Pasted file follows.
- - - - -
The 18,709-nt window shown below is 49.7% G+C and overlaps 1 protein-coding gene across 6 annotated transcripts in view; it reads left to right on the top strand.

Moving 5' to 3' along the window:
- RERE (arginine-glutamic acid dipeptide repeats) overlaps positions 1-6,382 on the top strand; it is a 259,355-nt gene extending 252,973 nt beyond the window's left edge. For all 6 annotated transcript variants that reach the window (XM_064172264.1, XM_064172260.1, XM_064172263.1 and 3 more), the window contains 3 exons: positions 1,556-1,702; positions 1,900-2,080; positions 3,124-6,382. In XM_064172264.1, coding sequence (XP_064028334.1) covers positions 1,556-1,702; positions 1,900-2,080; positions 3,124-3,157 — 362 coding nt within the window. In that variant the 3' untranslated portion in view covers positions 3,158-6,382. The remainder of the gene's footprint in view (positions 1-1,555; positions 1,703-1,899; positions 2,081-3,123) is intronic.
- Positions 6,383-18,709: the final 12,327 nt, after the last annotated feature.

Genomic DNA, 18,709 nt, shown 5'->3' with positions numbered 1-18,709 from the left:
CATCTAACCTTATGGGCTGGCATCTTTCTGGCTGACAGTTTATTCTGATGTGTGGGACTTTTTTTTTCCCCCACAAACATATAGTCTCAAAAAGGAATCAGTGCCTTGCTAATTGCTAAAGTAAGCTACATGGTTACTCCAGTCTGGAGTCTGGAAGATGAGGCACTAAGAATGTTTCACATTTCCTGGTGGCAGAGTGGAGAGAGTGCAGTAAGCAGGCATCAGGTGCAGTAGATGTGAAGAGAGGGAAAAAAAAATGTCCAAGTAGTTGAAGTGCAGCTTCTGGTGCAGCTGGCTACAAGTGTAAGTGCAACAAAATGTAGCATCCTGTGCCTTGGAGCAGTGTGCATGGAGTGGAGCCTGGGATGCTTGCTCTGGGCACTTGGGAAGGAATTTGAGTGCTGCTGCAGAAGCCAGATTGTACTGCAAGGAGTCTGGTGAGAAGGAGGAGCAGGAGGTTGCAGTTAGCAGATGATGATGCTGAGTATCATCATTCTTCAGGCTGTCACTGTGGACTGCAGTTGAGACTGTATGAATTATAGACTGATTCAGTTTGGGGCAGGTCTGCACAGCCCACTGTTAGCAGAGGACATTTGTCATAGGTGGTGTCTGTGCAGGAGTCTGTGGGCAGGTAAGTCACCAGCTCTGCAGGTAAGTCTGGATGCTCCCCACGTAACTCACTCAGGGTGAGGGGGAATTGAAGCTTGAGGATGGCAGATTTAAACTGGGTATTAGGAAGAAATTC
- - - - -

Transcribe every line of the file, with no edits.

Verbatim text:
The 18,709-nt window shown below is 49.7% G+C and overlaps 1 protein-coding gene across 6 annotated transcripts in view; it reads left to right on the top strand.

Moving 5' to 3' along the window:
- RERE (arginine-glutamic acid dipeptide repeats) overlaps positions 1-6,382 on the top strand; it is a 259,355-nt gene extending 252,973 nt beyond the window's left edge. For all 6 annotated transcript variants that reach the window (XM_064172264.1, XM_064172260.1, XM_064172263.1 and 3 more), the window contains 3 exons: positions 1,556-1,702; positions 1,900-2,080; positions 3,124-6,382. In XM_064172264.1, coding sequence (XP_064028334.1) covers positions 1,556-1,702; positions 1,900-2,080; positions 3,124-3,157 — 362 coding nt within the window. In that variant the 3' untranslated portion in view covers positions 3,158-6,382. The remainder of the gene's footprint in view (positions 1-1,555; positions 1,703-1,899; positions 2,081-3,123) is intronic.
- Positions 6,383-18,709: the final 12,327 nt, after the last annotated feature.

Genomic DNA, 18,709 nt, shown 5'->3' with positions numbered 1-18,709 from the left:
CATCTAACCTTATGGGCTGGCATCTTTCTGGCTGACAGTTTATTCTGATGTGTGGGACTTTTTTTTTCCCCCACAAACATATAGTCTCAAAAAGGAATCAGTGCCTTGCTAATTGCTAAAGTAAGCTACATGGTTACTCCAGTCTGGAGTCTGGAAGATGAGGCACTAAGAATGTTTCACATTTCCTGGTGGCAGAGTGGAGAGAGTGCAGTAAGCAGGCATCAGGTGCAGTAGATGTGAAGAGAGGGAAAAAAAAATGTCCAAGTAGTTGAAGTGCAGCTTCTGGTGCAGCTGGCTACAAGTGTAAGTGCAACAAAATGTAGCATCCTGTGCCTTGGAGCAGTGTGCATGGAGTGGAGCCTGGGATGCTTGCTCTGGGCACTTGGGAAGGAATTTGAGTGCTGCTGCAGAAGCCAGATTGTACTGCAAGGAGTCTGGTGAGAAGGAGGAGCAGGAGGTTGCAGTTAGCAGATGATGATGCTGAGTATCATCATTCTTCAGGCTGTCACTGTGGACTGCAGTTGAGACTGTATGAATTATAGACTGATTCAGTTTGGGGCAGGTCTGCACAGCCCACTGTTAGCAGAGGACATTTGTCATAGGTGGTGTCTGTGCAGGAGTCTGTGGGCAGGTAAGTCACCAGCTCTGCAGGTAAGTCTGGATGCTCCCCACGTAACTCACTCAGGGTGAGGGGGAATTGAAGCTTGAGGATGGCAGATTTAAACTGGGTATTAGGAAGAAATTC